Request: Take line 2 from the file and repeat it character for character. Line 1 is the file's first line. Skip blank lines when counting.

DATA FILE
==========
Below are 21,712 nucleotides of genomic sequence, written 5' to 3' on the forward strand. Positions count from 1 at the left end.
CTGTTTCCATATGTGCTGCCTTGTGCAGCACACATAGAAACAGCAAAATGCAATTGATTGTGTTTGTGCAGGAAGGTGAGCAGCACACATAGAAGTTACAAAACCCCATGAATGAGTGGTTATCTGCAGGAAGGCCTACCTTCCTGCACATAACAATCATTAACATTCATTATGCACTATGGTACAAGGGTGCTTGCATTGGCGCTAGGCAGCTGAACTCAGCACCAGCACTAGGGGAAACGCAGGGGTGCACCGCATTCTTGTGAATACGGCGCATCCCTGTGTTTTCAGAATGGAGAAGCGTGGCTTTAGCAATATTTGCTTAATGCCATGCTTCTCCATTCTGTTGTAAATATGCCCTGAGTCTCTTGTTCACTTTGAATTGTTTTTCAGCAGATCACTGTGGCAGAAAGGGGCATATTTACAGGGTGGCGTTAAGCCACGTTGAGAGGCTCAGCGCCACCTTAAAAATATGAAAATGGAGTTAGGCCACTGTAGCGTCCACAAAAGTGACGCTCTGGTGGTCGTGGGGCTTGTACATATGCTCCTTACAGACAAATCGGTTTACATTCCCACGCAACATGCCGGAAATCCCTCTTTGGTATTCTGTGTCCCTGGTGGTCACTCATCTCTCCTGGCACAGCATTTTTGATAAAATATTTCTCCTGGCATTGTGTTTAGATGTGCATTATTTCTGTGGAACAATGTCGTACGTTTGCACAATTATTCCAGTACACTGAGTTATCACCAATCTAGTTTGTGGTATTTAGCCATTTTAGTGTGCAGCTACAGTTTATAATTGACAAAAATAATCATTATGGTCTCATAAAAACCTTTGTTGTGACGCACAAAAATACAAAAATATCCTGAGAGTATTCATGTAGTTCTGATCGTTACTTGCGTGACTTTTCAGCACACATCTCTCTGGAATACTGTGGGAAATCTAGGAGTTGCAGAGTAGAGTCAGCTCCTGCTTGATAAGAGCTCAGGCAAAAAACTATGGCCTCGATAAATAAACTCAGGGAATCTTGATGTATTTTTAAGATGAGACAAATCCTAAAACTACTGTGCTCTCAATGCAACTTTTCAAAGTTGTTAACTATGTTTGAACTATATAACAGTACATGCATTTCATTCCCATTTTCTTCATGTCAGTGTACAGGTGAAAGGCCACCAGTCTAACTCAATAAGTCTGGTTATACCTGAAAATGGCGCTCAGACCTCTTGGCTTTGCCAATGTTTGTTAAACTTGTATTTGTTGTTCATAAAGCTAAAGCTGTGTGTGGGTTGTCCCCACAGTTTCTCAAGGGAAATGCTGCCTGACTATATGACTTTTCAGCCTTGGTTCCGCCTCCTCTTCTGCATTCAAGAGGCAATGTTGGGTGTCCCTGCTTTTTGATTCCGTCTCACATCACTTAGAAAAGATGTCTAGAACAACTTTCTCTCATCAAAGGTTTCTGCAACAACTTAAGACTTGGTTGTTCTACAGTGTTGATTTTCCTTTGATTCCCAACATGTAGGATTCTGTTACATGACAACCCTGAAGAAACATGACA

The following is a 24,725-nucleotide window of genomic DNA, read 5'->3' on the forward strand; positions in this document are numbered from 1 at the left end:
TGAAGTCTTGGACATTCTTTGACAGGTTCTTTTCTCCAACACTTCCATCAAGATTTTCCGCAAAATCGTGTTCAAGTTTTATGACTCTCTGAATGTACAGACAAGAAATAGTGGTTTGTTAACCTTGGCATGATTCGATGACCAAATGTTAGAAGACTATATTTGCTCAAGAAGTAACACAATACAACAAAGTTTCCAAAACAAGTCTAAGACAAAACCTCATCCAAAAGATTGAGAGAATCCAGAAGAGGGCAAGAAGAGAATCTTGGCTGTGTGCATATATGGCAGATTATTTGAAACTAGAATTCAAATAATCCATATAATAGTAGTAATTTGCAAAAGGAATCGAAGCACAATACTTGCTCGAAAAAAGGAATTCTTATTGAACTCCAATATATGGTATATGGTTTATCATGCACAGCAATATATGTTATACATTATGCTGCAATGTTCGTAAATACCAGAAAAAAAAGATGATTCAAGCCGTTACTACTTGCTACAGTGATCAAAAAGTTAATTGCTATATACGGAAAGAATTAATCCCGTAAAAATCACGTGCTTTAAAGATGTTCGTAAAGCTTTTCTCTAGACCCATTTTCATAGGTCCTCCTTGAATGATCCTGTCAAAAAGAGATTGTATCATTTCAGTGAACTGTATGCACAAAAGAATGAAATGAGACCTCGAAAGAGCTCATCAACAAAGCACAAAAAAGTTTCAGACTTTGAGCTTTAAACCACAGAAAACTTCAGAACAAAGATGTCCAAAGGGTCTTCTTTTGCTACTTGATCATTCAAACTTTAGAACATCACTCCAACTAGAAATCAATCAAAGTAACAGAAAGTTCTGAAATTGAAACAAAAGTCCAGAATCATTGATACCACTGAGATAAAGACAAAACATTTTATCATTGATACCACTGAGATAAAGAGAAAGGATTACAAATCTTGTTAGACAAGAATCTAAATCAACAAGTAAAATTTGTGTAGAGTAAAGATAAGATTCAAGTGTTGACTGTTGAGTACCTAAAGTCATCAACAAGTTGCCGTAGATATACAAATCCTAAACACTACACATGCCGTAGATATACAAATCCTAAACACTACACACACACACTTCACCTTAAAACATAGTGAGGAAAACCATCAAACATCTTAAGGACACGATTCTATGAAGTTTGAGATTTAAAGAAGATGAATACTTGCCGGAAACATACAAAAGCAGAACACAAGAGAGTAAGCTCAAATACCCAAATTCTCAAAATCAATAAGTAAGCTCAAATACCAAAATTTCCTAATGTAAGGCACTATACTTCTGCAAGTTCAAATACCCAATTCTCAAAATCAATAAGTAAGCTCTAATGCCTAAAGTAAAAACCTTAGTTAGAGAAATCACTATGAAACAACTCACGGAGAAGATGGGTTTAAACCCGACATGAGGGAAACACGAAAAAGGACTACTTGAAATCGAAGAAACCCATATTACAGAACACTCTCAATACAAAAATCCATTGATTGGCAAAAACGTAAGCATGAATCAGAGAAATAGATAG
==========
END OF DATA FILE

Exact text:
CTGTTTCCATATGTGCTGCCTTGTGCAGCACACATAGAAACAGCAAAATGCAATTGATTGTGTTTGTGCAGGAAGGTGAGCAGCACACATAGAAGTTACAAAACCCCATGAATGAGTGGTTATCTGCAGGAAGGCCTACCTTCCTGCACATAACAATCATTAACATTCATTATGCACTATGGTACAAGGGTGCTTGCATTGGCGCTAGGCAGCTGAACTCAGCACCAGCACTAGGGGAAACGCAGGGGTGCACCGCATTCTTGTGAATACGGCGCATCCCTGTGTTTTCAGAATGGAGAAGCGTGGCTTTAGCAATATTTGCTTAATGCCATGCTTCTCCATTCTGTTGTAAATATGCCCTGAGTCTCTTGTTCACTTTGAATTGTTTTTCAGCAGATCACTGTGGCAGAAAGGGGCATATTTACAGGGTGGCGTTAAGCCACGTTGAGAGGCTCAGCGCCACCTTAAAAATATGAAAATGGAGTTAGGCCACTGTAGCGTCCACAAAAGTGACGCTCTGGTGGTCGTGGGGCTTGTACATATGCTCCTTACAGACAAATCGGTTTACATTCCCACGCAACATGCCGGAAATCCCTCTTTGGTATTCTGTGTCCCTGGTGGTCACTCATCTCTCCTGGCACAGCATTTTTGATAAAATATTTCTCCTGGCATTGTGTTTAGATGTGCATTATTTCTGTGGAACAATGTCGTACGTTTGCACAATTATTCCAGTACACTGAGTTATCACCAATCTAGTTTGTGGTATTTAGCCATTTTAGTGTGCAGCTACAGTTTATAATTGACAAAAATAATCATTATGGTCTCATAAAAACCTTTGTTGTGACGCACAAAAATACAAAAATATCCTGAGAGTATTCATGTAGTTCTGATCGTTACTTGCGTGACTTTTCAGCACACATCTCTCTGGAATACTGTGGGAAATCTAGGAGTTGCAGAGTAGAGTCAGCTCCTGCTTGATAAGAGCTCAGGCAAAAAACTATGGCCTCGATAAATAAACTCAGGGAATCTTGATGTATTTTTAAGATGAGACAAATCCTAAAACTACTGTGCTCTCAATGCAACTTTTCAAAGTTGTTAACTATGTTTGAACTATATAACAGTACATGCATTTCATTCCCATTTTCTTCATGTCAGTGTACAGGTGAAAGGCCACCAGTCTAACTCAATAAGTCTGGTTATACCTGAAAATGGCGCTCAGACCTCTTGGCTTTGCCAATGTTTGTTAAACTTGTATTTGTTGTTCATAAAGCTAAAGCTGTGTGTGGGTTGTCCCCACAGTTTCTCAAGGGAAATGCTGCCTGACTATATGACTTTTCAGCCTTGGTTCCGCCTCCTCTTCTGCATTCAAGAGGCAATGTTGGGTGTCCCTGCTTTTTGATTCCGTCTCACATCACTTAGAAAAGATGTCTAGAACAACTTTCTCTCATCAAAGGTTTCTGCAACAACTTAAGACTTGGTTGTTCTACAGTGTTGATTTTCCTTTGATTCCCAACATGTAGGATTCTGTTACATGACAACCCTGAAGAAACATGACA